Villager Pete Rowan harkened back to the Mar Vista and said the entire community was to blame for dropping the ball, because Mar Vista went from 40 to 162 seats over the years.

 

Peacock mutilation

Resident Corinne Ragheb asked the candidates why they would allow peacocks in the Village to be mutilated. She specifically asked why would the town pay someone $23,000 to remove peacocks.

Jaleski pointed out that Longboat Key Village is a dedicated bird sanctuary, but peacocks are not protected and that they can be a nuisance and do not live where Corinne lives in the Village.

 

Undergrounding

Another resident asked about any potential cost savings on the neighborhood undergrounding project. Daly spoke of how the commission in a 4-3 vote had cut a major portion of that assessment. Daly then said that he believed the contingency amount in the budget is too high and that there may be significant savings and reductions in the near future.

Jaleski spoke of how voters on the south of the island overturned the Village and then he said, “The commission took our vote from us. If I’m elected commissioner I’ll hold a referendum to see if we should all pay equally.”

Grossman said the undergrounding projects should have been one referendum paid for fairly as an island-wide project.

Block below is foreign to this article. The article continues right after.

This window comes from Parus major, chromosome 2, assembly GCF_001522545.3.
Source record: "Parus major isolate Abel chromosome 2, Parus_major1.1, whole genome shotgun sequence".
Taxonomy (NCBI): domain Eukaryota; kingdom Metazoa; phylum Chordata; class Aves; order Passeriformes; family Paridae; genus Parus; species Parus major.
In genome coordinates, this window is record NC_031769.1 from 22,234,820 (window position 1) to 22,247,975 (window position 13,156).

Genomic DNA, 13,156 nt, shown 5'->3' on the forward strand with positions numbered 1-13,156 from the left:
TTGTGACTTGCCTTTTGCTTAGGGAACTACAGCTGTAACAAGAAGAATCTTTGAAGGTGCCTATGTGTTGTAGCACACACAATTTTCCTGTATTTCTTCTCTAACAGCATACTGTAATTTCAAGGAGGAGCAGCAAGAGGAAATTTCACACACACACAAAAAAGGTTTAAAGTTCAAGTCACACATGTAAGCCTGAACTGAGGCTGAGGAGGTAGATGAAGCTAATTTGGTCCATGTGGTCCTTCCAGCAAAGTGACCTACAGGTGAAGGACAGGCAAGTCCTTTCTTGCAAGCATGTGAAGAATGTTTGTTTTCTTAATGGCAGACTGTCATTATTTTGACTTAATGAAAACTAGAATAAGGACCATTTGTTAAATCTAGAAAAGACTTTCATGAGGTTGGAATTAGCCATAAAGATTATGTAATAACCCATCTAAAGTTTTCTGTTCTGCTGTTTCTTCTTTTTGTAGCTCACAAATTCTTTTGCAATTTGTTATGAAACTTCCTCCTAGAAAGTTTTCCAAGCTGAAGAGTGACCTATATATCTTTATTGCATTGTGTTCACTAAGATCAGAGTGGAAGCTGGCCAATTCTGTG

Splattered in street

One woman said she was very concerned by construction vehicles and drivers speeding up to 50 m.p.h. on Broadway.

“When I called the police, four policemen stood in my driveway and laughed at me. But if my child chases a ball, my child will get splattered in the street,” said the woman.

Brown suggested speed bumps.

After the previous discussion about the speeding, Villager Michael Drake suggested and the Villagers agreed, to invite the Longboat Police Chief and Fire Chief to the next meeting to speak with them about their concerns.

 

Final thoughts

The final topic was the desire of the town to construct an Arts and Cultural Center with the Ringling College at the town center next to Publix.

Jaleski said the town has spent $4 million and the costs are still going up. Brown said that the Community Foundation is raising funds to pay for the building.

Jaleski shot back, “The Ringling is being put in charge of our Art and Community Center? They failed in the Village; why are we having a loser organization involved?”

The discussion wound down as residents began to talk of toll booths for non-Longboaters and the final suggestion of charging non-residents for beach parking was briefly considered.